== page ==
DEFINITION of 'At Best'

At best orders are instructions to fill a transaction at the most desirable price available, and as quickly as possible. At-best transactions can either be applied to equities or currencies where the trader would attempt to get the best possible price or rate respectively.

BREAKING DOWN 'At Best'

At best orders are generally executed faster than a conditional order, such as a limit order. Because the ultimate price a trader receives for a share is subject to the current market price, the trader may wind up paying more (for a buy order) or receiving less (for a sell order) than expected. At best orders guarantee execution when there’s a willing counterparty for the entire order, but it doesn’t guarantee the price. Because you can’t set a price with at best instructions, the actual price at which you may buy or sell may be higher or lower than expected. Thus, investors should be cautious when marking an order at best.

When At Best Orders Are Useful

Two instances where an at best order could come in handy couldn't be further apart in motivation. In one case at best orders are useful for transactions requiring immediate execution; on another hand, they can be useful for investors who require no immediacy whatsoever. In the first instance, an at best order makes sense for a strategy that requires immediate execution due to time-sensitive information. For example, when a strategist comes to a profitable realization before anyone else.

In the second example, and on the opposite end of the need for speed, certain long-term investors may simply mark an order at best because they know they want to fill an order, but are unconcerned about price or immediacy. As an example, a hedge fund may want a certain asset class they're bullish on very long term, such as 20 years out, but doesn't feel the need to overpay for more expensive immediate execution. Here, they may simply say "buy it at whatever price" — as they know it won't matter given a long time horizon and a large expected price appreciation.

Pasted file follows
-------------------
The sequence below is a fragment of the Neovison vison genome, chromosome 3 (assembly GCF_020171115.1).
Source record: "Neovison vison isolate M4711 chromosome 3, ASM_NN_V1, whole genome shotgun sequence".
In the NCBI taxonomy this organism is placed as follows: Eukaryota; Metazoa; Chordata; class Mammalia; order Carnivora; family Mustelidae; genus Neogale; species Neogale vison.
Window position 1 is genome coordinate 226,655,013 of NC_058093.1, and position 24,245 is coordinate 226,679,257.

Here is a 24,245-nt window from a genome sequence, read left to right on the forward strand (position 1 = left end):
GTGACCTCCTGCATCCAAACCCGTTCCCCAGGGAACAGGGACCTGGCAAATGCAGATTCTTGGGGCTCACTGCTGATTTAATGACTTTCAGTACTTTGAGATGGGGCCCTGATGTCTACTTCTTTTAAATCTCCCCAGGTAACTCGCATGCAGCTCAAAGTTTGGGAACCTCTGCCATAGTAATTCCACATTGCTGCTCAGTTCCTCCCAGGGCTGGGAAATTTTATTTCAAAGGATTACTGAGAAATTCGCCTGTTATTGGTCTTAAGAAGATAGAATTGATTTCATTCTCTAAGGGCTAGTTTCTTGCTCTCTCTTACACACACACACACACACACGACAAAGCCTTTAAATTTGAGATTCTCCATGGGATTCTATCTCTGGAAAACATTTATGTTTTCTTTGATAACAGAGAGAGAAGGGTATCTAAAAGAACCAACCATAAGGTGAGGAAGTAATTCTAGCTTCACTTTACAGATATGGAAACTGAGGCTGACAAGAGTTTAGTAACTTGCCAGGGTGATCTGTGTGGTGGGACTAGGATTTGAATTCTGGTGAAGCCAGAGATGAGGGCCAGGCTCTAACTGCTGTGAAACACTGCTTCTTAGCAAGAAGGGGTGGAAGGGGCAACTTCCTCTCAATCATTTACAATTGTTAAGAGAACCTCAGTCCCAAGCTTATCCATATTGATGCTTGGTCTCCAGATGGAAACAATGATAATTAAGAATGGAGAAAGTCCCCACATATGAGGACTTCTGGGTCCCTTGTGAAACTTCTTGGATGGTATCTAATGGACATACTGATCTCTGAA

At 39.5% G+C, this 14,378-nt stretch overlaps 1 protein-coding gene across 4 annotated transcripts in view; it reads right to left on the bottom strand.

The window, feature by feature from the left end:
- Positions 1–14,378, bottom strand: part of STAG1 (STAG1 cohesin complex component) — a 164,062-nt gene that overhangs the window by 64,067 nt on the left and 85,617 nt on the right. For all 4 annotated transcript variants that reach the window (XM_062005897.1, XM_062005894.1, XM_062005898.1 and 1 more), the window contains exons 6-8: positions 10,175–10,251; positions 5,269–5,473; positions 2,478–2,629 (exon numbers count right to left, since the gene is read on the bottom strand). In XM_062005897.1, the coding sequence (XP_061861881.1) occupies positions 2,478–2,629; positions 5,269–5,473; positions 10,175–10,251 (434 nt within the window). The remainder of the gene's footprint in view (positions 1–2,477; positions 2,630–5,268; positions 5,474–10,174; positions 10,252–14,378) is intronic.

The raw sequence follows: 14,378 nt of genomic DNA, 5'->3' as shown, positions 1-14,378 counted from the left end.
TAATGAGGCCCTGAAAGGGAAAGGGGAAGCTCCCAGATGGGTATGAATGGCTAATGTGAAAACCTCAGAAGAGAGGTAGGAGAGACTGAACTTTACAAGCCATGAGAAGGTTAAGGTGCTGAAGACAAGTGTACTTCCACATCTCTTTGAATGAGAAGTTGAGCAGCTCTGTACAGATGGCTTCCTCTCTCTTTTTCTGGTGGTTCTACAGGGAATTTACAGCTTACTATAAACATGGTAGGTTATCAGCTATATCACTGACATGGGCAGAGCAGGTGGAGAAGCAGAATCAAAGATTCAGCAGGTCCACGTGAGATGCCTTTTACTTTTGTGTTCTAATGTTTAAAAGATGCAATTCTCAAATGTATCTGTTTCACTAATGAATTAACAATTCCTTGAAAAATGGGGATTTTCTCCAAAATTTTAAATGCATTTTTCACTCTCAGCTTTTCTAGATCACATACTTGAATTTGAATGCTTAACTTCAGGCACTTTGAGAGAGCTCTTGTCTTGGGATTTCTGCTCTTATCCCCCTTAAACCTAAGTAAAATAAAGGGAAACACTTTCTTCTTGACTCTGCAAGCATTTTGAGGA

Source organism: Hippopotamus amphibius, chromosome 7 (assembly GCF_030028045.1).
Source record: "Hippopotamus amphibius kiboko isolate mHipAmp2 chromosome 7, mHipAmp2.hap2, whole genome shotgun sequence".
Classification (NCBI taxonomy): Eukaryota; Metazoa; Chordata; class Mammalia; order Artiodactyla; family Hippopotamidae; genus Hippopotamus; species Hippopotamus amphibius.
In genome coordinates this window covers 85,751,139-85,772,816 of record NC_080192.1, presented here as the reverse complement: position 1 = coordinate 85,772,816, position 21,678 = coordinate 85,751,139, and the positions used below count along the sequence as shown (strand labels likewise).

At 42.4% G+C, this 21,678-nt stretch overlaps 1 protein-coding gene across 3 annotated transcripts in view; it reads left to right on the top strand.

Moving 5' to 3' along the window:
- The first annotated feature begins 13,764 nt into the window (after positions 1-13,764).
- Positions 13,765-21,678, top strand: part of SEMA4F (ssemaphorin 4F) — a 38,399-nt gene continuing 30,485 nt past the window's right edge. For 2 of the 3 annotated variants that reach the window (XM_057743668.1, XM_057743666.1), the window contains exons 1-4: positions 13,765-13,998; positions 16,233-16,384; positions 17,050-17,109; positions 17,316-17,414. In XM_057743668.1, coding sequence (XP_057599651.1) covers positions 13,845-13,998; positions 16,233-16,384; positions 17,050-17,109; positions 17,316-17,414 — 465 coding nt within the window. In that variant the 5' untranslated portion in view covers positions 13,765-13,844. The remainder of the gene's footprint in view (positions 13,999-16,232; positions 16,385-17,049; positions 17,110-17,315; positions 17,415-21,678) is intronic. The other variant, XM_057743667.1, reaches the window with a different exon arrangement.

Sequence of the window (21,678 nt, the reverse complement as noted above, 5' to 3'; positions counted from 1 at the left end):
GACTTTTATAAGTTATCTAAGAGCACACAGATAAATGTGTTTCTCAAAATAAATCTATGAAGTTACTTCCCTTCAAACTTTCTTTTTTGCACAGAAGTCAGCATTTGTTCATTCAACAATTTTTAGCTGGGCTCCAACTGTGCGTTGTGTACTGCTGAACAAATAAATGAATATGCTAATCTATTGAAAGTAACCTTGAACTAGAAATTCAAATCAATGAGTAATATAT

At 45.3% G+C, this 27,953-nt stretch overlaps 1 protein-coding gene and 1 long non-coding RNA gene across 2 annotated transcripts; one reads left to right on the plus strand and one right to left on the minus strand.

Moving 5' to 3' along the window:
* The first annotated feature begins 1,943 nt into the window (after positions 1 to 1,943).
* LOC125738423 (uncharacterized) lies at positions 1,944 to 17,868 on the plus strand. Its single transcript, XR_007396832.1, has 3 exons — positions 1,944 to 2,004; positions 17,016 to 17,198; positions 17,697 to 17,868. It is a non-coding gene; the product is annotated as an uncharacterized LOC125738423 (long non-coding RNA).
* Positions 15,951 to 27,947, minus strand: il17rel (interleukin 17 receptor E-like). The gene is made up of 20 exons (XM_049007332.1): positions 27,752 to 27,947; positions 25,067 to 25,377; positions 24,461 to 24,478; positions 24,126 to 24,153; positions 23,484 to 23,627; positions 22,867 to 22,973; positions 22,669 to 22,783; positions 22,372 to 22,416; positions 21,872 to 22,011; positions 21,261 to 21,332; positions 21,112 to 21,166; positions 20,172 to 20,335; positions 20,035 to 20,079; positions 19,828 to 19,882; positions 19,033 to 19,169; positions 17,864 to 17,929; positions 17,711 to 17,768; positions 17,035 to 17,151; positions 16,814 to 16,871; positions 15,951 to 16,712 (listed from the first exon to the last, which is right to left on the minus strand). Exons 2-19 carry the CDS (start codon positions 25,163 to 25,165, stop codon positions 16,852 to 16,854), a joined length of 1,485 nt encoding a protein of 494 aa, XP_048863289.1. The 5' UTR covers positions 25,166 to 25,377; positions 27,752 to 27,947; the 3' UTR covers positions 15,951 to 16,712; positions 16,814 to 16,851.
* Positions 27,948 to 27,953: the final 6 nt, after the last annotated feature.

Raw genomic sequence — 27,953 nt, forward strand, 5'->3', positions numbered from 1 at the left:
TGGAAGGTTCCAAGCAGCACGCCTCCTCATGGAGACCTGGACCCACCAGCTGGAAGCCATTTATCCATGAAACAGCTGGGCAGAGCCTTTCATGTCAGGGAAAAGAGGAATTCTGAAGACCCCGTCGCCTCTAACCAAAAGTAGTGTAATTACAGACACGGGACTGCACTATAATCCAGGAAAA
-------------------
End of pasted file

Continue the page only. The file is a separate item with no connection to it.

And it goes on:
RELATED TERMS
  1. Fill

    A fill is the action of completing or satisfying an order for ...
  2. Immediate Or Cancel Order - IOC

    An immediate or cancel order (IOC) is an order to buy or sell ...
  3. Market Order

    An order that an investor makes through a broker or brokerage ...
  4. Day Order

    A day order automatically expires if not executed on the day ...
  5. Buy Limit Order

    A buy limit order is an order to purchase a security at or below ...
  6. Open Order

    An open order is an order to buy or sell a security that remains ...
Related Articles
  1. Investing

    The Basics of Trading a Stock: Know Your Orders

    Taking control of your portfolio means knowing what orders to use when buying or selling stocks.
  2. Investing

    Narrow Your Range With Stop-Limit Orders

    With stop-limit orders, buyers protect themselves from prices too high for their tastes.
  3. Investing

    When Using a Money Order Makes Sense

    Money orders are usually the least expensive way to send "cleared" funds to pay a bill (or traffic ticket). Here's how they work and what to watch out for.
RELATED FAQS
  1. What is the difference between a buy limit and a stop order?

    Learn the difference between buy limit orders and stop orders, including stop loss orders, and understand the risks of the ... Read Answer >>
  2. How does a stop order and a stop limit order differ?

    Traders use stop orders and stop limit orders as stop losses and regular investors should understand how each type works. Read Answer >>
  3. How can I prevent my limit order from not getting filled if the stock's price gaps ...

    You can minimize the chances of this situation happening if you understand two types of orders: the buy-stop order and the ... Read Answer >>
  4. If a Stop-Limit Is Reached, Will It Always Sell?

    If a stop-limit order is established, find out if it is guaranteed to be executed even when the market is dropping fast. ... Read Answer >>
Trading Center